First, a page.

# Why is copper(II) used a catalyst here instead of as an intermediate?

Photochromic glass, used for sunglasses darkens when exposed to bright light and becomes more transparent again when the light is less bright. The depth of color of the glass is related to the concentration of silver atoms.

The following reactions are involved:

reaction $$1$$: $$\ce{Ag+ + Cl- <=> Ag + Cl}$$

reaction $$2$$: $$\ce{Cu+ + Cl → Cu^2+ + Cl-}$$

reaction $$3$$: $$\ce{Cu^2+ + Ag → Cu+ + Ag+}$$

Which statement about these reactions is correct?

A) $$\ce{Cu+}$$ and $$\ce{Cu^2+}$$ ions act as catalysts.

B) $$\ce{Cu+}$$ ions act as an oxidising agent in reaction 2.

C) Reaction $$2$$ is the one in which light is absorbed.

D) $$\ce{Ag+}$$ ions are oxidised in reaction $$1$$.

I understand why B, C, D are incorrect. I also understand why $$\ce{Cu+}$$ is a catalyst; however, I do not understand why $$\ce{Cu^2+}$$ is a catalyst and not an intermediate. It appears as a product first and then as a reactant later, unlike $$\ce{Cu+}$$, so shouldn't it be an intermediate instead of a catalyst?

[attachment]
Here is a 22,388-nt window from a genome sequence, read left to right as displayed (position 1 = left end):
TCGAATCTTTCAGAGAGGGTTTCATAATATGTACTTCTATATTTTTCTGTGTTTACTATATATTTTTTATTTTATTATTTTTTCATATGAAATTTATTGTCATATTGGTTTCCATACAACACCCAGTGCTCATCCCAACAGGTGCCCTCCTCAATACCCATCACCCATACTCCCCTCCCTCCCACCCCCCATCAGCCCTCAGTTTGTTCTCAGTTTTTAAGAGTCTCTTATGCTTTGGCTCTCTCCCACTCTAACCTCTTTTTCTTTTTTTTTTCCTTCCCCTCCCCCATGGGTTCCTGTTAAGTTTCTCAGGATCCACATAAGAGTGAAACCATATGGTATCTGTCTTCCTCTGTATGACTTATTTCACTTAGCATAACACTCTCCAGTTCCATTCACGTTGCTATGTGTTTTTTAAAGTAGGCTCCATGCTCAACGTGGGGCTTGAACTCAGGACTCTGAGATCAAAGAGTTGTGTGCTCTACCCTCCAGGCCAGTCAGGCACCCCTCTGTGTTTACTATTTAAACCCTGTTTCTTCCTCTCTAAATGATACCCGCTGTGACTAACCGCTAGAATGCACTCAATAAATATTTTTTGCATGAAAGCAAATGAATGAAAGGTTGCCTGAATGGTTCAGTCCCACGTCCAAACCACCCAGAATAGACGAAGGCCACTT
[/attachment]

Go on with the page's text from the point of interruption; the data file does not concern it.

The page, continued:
The question is question $$11$$ in the October November $$2009$$ A-level chemistry Cambridge variant $$11$$ paper.

• Rather Cu is the catalyst, switching between 2 oxidation states, catalysing the clearing up the glass in low light. Aug 14 '20 at 16:42